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Private Saving in the United States: 1950-85


  • Patric H. Hendershott
  • Joe Peek


The official personal and private saving statistics contain a number of conceptual measurement errors. In this paper we develop and analyze personal and private saving measures adjusted for the difference between income tax payments and actual liabilities, saving via net purchases of government pension assets (including social security) and consumer durables, and that part of after-tax interest income attributable to inflation. We find that the adjusted personal and private saving rates in recent years are only slightly below their post-1950 averages, not at all time lows as reported in the official NIPA statistics. Furthermore, over the past 35 years, personal saving has been more volatile and corporate saving less volatile than the official measures. Also, the inflation premium corrections remove the negative correlation between personal and corporate saving. That is, the often observed negative correlation between the official measures of personal and corporate saving is due solely to measurement errors in the two series. Finally, the decrease in federal government saving in the 1980s is the continuation of a 30-year trend, not a one-time aberration.

Suggested Citation

  • Patric H. Hendershott & Joe Peek, 1987. "Private Saving in the United States: 1950-85," NBER Working Papers 2294, National Bureau of Economic Research, Inc.
  • Handle: RePEc:nbr:nberwo:2294
    Note: PE

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    References listed on IDEAS

    1. William Poole, 1972. "The Role of Interest Rates and Inflation in the Consumption Function," Brookings Papers on Economic Activity, Economic Studies Program, The Brookings Institution, vol. 3(1), pages 211-220.
    2. Joel Slemrod, 1986. "Saving and the Fear of Nuclear War," Journal of Conflict Resolution, Peace Science Society (International), vol. 30(3), pages 403-419, September.
    3. Alan J. Auerbach & Laurence J. Kotlikoff, 1981. "An Examination of Empirical Tests of Social Security and Savings," NBER Working Papers 0730, National Bureau of Economic Research, Inc.
    4. Patric H. Hendershott, 1986. "Debt and Equity Returns Revisited," NBER Chapters,in: Financing Corporate Capital Formation, pages 35-50 National Bureau of Economic Research, Inc.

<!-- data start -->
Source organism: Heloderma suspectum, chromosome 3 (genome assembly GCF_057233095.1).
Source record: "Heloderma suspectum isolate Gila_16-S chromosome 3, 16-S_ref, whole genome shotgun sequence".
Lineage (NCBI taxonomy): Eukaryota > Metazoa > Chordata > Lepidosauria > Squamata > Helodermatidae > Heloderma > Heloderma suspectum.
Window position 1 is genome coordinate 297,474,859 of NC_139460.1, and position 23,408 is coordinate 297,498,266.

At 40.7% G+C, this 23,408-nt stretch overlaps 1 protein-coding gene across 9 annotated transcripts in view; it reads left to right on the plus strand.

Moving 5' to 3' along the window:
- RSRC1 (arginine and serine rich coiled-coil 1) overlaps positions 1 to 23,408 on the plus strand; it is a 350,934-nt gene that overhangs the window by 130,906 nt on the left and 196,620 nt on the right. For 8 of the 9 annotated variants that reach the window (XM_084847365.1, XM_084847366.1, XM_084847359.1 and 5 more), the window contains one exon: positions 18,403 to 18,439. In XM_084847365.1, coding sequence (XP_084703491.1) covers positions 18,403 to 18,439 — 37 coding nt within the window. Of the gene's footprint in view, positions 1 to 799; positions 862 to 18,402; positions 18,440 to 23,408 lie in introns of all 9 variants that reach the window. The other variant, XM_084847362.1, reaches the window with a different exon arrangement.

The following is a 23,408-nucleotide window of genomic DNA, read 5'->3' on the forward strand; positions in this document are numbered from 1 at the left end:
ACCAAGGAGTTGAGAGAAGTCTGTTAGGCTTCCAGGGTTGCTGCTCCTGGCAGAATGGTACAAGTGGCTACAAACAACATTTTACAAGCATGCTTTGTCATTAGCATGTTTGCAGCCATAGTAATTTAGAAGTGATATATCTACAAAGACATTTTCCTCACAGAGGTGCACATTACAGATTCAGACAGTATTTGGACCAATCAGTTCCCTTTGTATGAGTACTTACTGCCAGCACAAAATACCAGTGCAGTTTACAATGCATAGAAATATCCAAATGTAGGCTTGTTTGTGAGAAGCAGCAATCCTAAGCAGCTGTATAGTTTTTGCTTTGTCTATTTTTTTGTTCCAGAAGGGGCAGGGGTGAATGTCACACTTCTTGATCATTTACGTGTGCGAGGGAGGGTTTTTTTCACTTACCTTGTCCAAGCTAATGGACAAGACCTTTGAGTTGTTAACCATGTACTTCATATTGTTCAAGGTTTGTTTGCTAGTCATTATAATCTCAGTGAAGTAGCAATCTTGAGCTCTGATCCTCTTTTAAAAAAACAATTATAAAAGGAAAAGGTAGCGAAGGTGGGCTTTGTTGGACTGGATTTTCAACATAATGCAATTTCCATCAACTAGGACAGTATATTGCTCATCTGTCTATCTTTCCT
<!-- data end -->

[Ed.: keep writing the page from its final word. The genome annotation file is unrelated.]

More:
5. Peek, Joe, 1982. "Personal Saving and the Measurement of Income Tax Liabilities," The Review of Economics and Statistics, MIT Press, vol. 64(1), pages 143-147, February.
    6. David, Paul A & Scadding, John L, 1974. "Private Savings: Ultrarationality, Aggregation, and "Denison's Law."," Journal of Political Economy, University of Chicago Press, vol. 82(2), pages 225-249, Part I, M.
    7. Jump, Gregory V, 1980. "Interest Rates, Inflation Expectations, and Spurious Elements in Measured Real Income and Saving," American Economic Review, American Economic Association, vol. 70(5), pages 990-1004, December.
    8. E. Philip Howrey & Saul H. Hymans, 1978. "The Measurement and Determination of Loanable-Funds Saving," Brookings Papers on Economic Activity, Economic Studies Program, The Brookings Institution, vol. 9(3), pages 655-685.
    9. Patric H. Hendershott & Joe Peek, 1984. "Household Saving: An Econometric Investigation," NBER Working Papers 1383, National Bureau of Economic Research, Inc.
    10. Feldstein, Martin S., 1973. "Tax incentives, corporate saving, and capital accumulation in the United States," Journal of Public Economics, Elsevier, vol. 2(2), pages 159-171, April.
    11. Owen Evans, 1983. "Social Security and Household Saving in the United States: A Re-Examination (Sécurité sociale et épargne des ménages aux Etats-Unis: Un réexamen) (Seguridad social y ahorro familiar en Estados Un," IMF Staff Papers, Palgrave Macmillan, vol. 30(3), pages 601-618, September.
    12. Eisner, Robert & Pieper, Paul J, 1986. "A New View of the Federal Debt and Budget Deficits: Reply," American Economic Review, American Economic Association, vol. 76(5), pages 1156-1157, December.
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    Cited by:

    1. Skinner, Jonathan, 1996. "The dynamic efficiency cost of not taxing housing," Journal of Public Economics, Elsevier, vol. 59(3), pages 397-417, March.

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